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Hawk eyes

Friday, 17th December 2021

I haven’t had any hawks in the garden as far as I know although possibly a sparrow hawk has been on a couple of occasions recently, as the birds all scramble and disappear for a couple of hours if they have sighted one.
They’re also not too keen on the seagulls flying over either and when they see them or possibly even the crows, a lot of the birds will vanish from the garden. But my title hawk eyes concerns the fact that the birds are definitely doing a look out for food going out into the garden. I’ve mentioned before that the pigeons will start to come down onto the lawn when they see me go outside and that the starlings will be starting to gather on the television aerial or on my roof and will soon appear from around and about once I am back inside. I think the crows and magpies must also be on the lookout for food as this morning for instance, I put out a few scraps of meat on the lawn, filled up the feeders and put out some peanuts and the magpie was soon helping itself to the meat. Similar things have happened with the crows on other occasions.

Food consumption has continued to be brisk during the past week, despite the fact that for the last few days it has been mild. I have two suet squares out in the garden, normally one of them will need replacing daily, and the suet fat ball scheme I’ve put in place, only putting three in the feeder rather than five, does seem to have deterred the three squirrels from taking them away. They have been active, chasing one another round the garden and burying more peanuts. The blackbirds have been hopping about in the garden and I have late in the day been scattering a few mealworms and some beggars banquet seed mixture on the ground when most of the other birds have disappeared for the day. The blackbirds will still be there as will the robin, until quite late and possibly there will be a late visit from a magpie or one or two crows. This past week I’ve not seen any sightings of the greater spotted woodpecker or the wren, but there are certainly plenty of starlings around, feral pigeons, a couple of collared doves and also a couple of wood pigeons, who continue to eat the berries from the holly bushes.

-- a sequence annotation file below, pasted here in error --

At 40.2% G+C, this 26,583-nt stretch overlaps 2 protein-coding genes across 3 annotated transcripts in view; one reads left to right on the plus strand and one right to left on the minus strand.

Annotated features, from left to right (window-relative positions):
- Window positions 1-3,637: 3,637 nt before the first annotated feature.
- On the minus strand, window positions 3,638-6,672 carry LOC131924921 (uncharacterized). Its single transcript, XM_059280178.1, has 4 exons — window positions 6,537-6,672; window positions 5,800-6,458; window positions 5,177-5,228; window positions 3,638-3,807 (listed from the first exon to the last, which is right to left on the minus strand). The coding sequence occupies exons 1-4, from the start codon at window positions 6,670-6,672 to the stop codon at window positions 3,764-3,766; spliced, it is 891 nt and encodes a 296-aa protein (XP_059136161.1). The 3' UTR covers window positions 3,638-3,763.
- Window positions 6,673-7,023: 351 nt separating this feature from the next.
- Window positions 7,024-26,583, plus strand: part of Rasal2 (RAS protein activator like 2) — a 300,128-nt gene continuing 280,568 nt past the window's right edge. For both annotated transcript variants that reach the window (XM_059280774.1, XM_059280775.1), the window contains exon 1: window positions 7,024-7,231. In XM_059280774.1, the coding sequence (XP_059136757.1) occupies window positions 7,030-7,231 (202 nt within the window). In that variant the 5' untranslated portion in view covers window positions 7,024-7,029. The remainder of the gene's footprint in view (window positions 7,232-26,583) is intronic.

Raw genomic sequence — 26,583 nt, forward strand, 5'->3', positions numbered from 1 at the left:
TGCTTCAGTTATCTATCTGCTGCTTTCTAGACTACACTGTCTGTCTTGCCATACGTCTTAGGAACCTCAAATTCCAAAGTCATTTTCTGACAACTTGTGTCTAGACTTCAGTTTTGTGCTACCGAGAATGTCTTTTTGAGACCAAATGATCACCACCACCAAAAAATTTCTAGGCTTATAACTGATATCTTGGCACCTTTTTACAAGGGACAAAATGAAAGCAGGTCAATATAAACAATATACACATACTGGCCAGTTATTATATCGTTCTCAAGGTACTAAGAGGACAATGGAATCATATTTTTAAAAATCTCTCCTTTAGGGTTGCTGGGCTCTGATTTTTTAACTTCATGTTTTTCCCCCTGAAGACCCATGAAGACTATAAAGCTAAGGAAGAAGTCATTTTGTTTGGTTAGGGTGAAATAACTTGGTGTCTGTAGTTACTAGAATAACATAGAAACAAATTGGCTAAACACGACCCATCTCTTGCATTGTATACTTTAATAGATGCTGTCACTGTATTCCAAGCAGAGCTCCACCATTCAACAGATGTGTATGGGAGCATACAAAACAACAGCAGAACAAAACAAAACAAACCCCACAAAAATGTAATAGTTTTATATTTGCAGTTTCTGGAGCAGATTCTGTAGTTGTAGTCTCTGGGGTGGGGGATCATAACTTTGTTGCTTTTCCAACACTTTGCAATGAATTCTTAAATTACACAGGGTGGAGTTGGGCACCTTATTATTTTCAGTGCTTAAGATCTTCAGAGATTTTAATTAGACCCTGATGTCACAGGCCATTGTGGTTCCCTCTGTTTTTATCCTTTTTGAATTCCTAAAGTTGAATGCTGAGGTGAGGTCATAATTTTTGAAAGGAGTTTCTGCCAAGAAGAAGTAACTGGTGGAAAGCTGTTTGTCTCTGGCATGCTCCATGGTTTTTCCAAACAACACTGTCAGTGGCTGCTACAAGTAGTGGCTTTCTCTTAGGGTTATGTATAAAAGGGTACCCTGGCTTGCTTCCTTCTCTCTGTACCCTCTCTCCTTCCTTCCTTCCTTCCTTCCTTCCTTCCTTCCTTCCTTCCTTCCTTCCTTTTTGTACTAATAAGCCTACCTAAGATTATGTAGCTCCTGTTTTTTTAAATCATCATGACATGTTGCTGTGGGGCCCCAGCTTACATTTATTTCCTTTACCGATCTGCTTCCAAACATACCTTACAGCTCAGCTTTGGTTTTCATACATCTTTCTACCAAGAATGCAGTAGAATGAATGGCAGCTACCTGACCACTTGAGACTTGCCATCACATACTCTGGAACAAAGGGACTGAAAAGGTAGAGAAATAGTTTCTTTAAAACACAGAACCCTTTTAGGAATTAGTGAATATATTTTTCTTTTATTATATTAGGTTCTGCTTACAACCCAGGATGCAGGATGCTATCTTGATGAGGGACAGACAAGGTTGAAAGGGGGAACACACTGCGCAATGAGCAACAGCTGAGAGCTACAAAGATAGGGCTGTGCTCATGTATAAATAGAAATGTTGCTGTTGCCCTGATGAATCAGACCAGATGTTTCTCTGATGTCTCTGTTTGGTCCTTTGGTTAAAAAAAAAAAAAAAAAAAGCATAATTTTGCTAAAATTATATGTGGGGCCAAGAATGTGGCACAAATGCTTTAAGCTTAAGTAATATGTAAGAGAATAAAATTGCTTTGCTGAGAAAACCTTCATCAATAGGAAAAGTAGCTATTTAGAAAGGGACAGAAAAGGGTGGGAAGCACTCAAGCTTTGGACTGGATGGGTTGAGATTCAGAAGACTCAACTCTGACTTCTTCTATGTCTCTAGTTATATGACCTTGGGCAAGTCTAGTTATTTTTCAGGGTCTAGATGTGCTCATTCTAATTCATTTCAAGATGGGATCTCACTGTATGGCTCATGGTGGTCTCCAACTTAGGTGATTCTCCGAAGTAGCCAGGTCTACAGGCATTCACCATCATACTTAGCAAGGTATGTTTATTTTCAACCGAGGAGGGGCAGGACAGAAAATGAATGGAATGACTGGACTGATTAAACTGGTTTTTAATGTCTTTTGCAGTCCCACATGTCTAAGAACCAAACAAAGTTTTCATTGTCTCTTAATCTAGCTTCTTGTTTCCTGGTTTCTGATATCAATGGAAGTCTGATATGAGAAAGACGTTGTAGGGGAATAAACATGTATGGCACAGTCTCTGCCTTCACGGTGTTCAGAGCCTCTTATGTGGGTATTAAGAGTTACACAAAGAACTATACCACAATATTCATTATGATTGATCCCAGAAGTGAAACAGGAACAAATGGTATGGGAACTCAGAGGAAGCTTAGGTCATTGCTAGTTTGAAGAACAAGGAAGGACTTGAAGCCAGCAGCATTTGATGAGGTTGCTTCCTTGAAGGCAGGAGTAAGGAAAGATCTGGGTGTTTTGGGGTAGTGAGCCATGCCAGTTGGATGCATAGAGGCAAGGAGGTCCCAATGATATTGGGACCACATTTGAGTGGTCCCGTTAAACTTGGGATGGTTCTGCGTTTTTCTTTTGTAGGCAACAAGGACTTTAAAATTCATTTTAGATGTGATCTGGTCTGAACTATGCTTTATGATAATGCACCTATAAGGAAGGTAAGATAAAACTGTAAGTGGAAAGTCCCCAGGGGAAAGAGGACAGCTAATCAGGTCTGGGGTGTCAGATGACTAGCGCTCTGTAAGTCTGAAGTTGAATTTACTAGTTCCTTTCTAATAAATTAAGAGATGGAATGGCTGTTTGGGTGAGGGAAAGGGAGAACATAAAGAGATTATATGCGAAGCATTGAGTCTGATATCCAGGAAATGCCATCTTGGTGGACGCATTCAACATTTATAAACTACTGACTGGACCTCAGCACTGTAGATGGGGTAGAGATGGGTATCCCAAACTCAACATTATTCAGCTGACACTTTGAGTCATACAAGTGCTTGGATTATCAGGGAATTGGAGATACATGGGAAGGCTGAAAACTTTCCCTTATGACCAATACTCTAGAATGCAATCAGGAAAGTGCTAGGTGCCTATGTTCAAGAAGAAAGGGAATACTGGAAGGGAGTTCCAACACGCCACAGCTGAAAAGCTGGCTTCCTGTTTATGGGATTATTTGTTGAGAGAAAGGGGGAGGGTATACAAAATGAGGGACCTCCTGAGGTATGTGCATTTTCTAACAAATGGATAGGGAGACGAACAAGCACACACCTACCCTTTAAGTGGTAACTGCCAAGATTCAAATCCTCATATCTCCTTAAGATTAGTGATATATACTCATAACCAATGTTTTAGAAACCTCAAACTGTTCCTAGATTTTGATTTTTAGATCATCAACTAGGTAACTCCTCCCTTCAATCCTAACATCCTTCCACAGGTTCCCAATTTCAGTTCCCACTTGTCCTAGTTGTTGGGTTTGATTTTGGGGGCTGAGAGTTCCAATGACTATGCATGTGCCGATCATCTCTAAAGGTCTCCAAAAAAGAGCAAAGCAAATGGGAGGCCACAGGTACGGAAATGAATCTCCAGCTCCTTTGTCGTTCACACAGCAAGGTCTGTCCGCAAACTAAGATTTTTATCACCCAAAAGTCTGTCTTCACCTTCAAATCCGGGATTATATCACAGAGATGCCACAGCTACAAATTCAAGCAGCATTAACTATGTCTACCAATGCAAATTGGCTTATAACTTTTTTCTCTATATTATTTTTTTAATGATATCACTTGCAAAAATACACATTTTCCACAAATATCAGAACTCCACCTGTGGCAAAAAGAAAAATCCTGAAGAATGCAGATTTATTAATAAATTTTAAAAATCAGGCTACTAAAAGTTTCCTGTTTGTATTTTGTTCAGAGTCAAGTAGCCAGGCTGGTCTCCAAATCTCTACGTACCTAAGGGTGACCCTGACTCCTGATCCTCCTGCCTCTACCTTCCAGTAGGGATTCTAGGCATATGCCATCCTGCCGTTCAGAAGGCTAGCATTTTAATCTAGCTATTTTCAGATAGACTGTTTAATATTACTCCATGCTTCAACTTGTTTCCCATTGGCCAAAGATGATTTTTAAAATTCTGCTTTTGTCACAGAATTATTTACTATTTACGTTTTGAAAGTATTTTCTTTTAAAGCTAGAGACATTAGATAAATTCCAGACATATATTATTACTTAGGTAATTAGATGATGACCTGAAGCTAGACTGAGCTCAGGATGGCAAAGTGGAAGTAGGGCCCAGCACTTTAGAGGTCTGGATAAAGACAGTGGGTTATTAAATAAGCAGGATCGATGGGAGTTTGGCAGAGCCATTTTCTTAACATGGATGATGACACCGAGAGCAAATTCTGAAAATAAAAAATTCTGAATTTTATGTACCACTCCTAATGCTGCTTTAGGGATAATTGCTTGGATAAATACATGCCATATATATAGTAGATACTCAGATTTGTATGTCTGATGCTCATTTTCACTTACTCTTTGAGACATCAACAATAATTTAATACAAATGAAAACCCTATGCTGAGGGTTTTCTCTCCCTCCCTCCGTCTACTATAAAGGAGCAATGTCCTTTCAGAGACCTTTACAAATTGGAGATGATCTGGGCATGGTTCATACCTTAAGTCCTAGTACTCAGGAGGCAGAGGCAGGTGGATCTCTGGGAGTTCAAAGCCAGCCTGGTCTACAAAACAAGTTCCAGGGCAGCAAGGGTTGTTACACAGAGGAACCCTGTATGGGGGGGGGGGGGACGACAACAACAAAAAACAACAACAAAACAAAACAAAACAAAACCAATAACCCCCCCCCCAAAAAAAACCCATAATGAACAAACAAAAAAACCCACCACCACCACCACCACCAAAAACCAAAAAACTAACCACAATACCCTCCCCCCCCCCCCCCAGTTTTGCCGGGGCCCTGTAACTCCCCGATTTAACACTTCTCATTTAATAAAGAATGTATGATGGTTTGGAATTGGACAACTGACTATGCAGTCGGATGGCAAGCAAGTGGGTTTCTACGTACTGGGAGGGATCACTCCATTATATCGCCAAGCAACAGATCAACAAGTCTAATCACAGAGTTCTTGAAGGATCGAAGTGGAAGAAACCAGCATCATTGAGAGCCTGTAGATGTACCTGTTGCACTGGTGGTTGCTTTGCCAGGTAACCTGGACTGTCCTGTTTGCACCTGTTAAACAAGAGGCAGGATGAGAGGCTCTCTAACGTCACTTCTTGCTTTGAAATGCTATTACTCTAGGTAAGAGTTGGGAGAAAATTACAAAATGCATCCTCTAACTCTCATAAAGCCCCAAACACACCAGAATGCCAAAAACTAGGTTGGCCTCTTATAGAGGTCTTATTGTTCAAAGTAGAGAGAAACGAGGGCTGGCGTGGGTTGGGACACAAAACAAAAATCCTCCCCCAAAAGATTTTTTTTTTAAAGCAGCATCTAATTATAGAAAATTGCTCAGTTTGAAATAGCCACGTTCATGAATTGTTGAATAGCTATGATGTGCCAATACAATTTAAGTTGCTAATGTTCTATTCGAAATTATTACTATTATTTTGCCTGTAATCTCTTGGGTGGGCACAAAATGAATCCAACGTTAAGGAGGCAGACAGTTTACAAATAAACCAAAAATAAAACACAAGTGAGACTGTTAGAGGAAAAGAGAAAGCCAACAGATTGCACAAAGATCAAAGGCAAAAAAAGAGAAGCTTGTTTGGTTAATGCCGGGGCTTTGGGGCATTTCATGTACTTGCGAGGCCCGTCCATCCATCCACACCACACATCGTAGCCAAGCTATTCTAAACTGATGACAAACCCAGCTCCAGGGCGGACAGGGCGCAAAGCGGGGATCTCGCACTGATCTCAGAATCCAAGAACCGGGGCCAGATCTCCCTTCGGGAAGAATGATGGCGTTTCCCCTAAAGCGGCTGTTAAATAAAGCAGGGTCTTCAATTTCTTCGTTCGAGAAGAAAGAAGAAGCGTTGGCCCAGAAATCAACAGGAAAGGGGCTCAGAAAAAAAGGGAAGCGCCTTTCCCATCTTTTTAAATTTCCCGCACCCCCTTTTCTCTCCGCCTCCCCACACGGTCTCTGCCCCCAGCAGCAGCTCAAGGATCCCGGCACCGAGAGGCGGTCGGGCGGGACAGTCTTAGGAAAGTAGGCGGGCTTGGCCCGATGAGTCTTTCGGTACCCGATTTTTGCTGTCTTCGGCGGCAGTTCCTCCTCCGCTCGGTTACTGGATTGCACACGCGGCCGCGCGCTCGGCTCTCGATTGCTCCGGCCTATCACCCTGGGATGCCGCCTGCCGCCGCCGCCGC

winter robin

I think part of my conservatory now resembles a bird food merchant storage area as I have got various boxes and bags of seed, suet and peanuts and so forth stored there, because if I put them in the garage a mouse will help itself and if I put it in the shed it’s rather muddy to go and get supplies if the weather turns. The conservatory isn’t warm enough to sit in at this time of year anyway as it faces north to north-east and so it doesn’t really matter. The birds come first!

I’ve been thinking about where to put my robin roosting box and also the small bird nesting box, given that it has to be a metre and a half above ground level. I think I have found a spot for one of them and they’re not that many cats in the neighbourhood, nothing against them mind you as I have house cat myself, and very few come through my garden these days. If I put one or other of the boxes at the top of the fence post near to a bush it should be okay.

The bee and insect hotel has been put out in the garden at the end of a mixed border, at the top of a fence post near to where there will be flowers next year and also where there is some shelter from a holly bush to keep the rain and wind from it. I’ll wait to see if anybody takes up residence and report back of course in a future blog and the same with the roosting boxes.

Written by Margaret Emerson

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